22 Most specifically, patients should be asked if they have any history of “heart problems or heart murmurs”. If “yes”, questions to ask: If “yes”, questions to ask: When was the problem first diagnosed? When was the problem first diagnosed? Did your doctor ever say you should take antibiotics before dental treatment? Did your doctor ever say you should take antibiotics before dental treatment? Did your doctor ever say you don’t need to take antibiotics before dental treatment? Did your doctor ever say you don’t need to take antibiotics before dental treatment? For heart murmurs specifically: Was it termed functional or organic? Is there regurgitation? For heart murmurs specifically: Was it termed functional or organic? Is there regurgitation?

23 The Pacific Health History Interview Form Infectious diseases? Infectious diseases? Hepatitis is the most common infectious disease with implications for dental complications. Hepatitis is the most common infectious disease with implications for dental complications. HIV+ and AIDS often produce significant oral and systemic changes. HIV+ and AIDS often produce significant oral and systemic changes. Note: All patients should be treated as though they are infectious, i.e. universal precautions are the standard infection control protocol for all patients, with one exception... Note: All patients should be treated as though they are infectious, i.e. universal precautions are the standard infection control protocol for all patients, with one exception...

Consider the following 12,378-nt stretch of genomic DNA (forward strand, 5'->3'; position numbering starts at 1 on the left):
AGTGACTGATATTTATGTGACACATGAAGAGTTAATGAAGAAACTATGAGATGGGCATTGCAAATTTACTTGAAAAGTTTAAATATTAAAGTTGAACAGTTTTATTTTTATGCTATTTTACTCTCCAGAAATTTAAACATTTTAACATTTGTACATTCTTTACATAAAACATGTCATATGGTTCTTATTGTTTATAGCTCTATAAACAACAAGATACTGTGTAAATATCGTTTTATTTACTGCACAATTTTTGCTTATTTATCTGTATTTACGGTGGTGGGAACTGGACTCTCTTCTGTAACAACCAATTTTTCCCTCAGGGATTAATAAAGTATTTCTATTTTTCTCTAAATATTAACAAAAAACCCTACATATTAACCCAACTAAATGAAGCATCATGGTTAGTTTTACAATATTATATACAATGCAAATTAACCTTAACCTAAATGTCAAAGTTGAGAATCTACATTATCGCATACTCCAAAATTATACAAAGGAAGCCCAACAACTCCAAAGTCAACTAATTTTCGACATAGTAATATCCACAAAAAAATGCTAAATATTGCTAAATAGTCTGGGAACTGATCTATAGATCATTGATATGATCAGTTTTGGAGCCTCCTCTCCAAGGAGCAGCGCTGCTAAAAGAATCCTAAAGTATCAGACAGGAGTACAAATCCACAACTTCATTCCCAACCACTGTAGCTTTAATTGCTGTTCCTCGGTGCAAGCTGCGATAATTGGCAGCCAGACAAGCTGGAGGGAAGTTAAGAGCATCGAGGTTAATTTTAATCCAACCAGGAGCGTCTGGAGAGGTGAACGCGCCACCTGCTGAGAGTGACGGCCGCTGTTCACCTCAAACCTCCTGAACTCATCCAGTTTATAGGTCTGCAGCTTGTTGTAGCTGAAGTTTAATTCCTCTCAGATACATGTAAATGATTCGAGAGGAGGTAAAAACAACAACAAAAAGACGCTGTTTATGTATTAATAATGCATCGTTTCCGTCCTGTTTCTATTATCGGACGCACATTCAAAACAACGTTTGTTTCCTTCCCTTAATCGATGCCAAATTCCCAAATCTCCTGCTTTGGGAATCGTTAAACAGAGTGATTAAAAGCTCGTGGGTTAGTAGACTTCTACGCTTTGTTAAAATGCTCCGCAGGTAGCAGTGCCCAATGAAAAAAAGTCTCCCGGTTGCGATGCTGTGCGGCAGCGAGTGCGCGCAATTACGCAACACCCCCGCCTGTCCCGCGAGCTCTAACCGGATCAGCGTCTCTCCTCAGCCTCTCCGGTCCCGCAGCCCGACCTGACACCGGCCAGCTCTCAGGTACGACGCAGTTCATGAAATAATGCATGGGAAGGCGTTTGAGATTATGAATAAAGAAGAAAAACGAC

24 The Pacific Health History Interview Form Infectious diseases? Infectious diseases? The one exception... The one exception... Active tuberculosis requires additional precautions, and these patients should generally be treated only in a hospital isolation facility.

25 The Pacific Health History Interview Form Allergies to medicines (or latex)? Allergies to medicines (or latex)? Patients should be asked about allergies to any medications in general, and specifically about possible allergies to: Patients should be asked about allergies to any medications in general, and specifically about possible allergies to: Antibiotics Antibiotics Pain medications, including aspirin Pain medications, including aspirin Narcotics Narcotics Local anesthetics Local anesthetics Latex Latex

26 The Pacific Health History Interview Form Hematologic, bleeding problems? Hematologic, bleeding problems? Has the patient ever had any bleeding problems or do they bruise easily? Has the patient ever had any bleeding problems or do they bruise easily? Positive responses may be indicative of undiagnosed hematologic disease. Positive responses may be indicative of undiagnosed hematologic disease. Referral to or consultation with the patient’s physician may be indicated. Referral to or consultation with the patient’s physician may be indicated.

27 The Pacific Health History Interview Form Take any medications? Take any medications? Indicates that the patient’s medical problems are severe enough to require medical treatment. Indicates that the patient’s medical problems are severe enough to require medical treatment. Knowing any medications that the patient may be taking allows the dentist to be alert to possible side effects, toxicity, or drug interactions that may occur during dental care. Knowing any medications that the patient may be taking allows the dentist to be alert to possible side effects, toxicity, or drug interactions that may occur during dental care.